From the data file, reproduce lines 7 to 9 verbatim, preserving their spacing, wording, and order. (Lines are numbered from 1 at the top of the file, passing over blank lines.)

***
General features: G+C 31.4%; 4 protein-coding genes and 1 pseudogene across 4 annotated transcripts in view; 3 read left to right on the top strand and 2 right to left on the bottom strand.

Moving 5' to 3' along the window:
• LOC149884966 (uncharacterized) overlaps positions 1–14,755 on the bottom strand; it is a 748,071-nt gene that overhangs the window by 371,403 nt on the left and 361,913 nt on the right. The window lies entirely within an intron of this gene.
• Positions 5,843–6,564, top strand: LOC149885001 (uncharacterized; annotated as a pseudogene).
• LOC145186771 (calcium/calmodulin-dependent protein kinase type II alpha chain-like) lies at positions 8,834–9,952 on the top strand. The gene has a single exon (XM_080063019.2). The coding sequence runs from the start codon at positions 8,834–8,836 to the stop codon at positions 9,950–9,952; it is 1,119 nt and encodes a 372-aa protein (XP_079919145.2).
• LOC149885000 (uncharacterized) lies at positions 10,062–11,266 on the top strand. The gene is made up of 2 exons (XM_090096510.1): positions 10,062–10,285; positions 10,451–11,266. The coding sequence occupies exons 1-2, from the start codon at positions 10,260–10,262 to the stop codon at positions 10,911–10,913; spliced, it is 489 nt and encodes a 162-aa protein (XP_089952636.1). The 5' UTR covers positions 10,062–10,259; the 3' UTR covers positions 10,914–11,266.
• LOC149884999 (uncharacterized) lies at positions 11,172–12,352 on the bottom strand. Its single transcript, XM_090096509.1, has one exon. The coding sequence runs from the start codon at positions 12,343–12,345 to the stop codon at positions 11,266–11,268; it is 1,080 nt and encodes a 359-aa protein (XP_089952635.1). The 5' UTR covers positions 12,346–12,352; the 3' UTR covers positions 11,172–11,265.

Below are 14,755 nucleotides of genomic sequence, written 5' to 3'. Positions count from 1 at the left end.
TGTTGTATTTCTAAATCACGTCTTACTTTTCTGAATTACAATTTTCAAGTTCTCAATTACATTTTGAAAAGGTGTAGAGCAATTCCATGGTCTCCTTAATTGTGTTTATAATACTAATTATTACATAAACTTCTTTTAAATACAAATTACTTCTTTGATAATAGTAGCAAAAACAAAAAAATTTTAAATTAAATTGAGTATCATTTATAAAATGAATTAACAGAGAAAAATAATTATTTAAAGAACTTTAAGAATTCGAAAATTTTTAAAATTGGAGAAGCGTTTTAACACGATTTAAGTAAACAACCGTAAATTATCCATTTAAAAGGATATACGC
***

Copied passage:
• LOC149884999 (uncharacterized) lies at positions 11,172–12,352 on the bottom strand. Its single transcript, XM_090096509.1, has one exon. The coding sequence runs from the start codon at positions 12,343–12,345 to the stop codon at positions 11,266–11,268; it is 1,080 nt and encodes a 359-aa protein (XP_089952635.1). The 5' UTR covers positions 12,346–12,352; the 3' UTR covers positions 11,172–11,265.

Below are 14,755 nucleotides of genomic sequence, written 5' to 3'. Positions count from 1 at the left end.
TGTTGTATTTCTAAATCACGTCTTACTTTTCTGAATTACAATTTTCAAGTTCTCAATTACATTTTGAAAAGGTGTAGAGCAATTCCATGGTCTCCTTAATTGTGTTTATAATACTAATTATTACATAAACTTCTTTTAAATACAAATTACTTCTTTGATAATAGTAGCAAAAACAAAAAAATTTTAAATTAAATTGAGTATCATTTATAAAATGAATTAACAGAGAAAAATAATTATTTAAAGAACTTTAAGAATTCGAAAATTTTTAAAATTGGAGAAGCGTTTTAACACGATTTAAGTAAACAACCGTAAATTATCCATTTAAAAGGATATACGC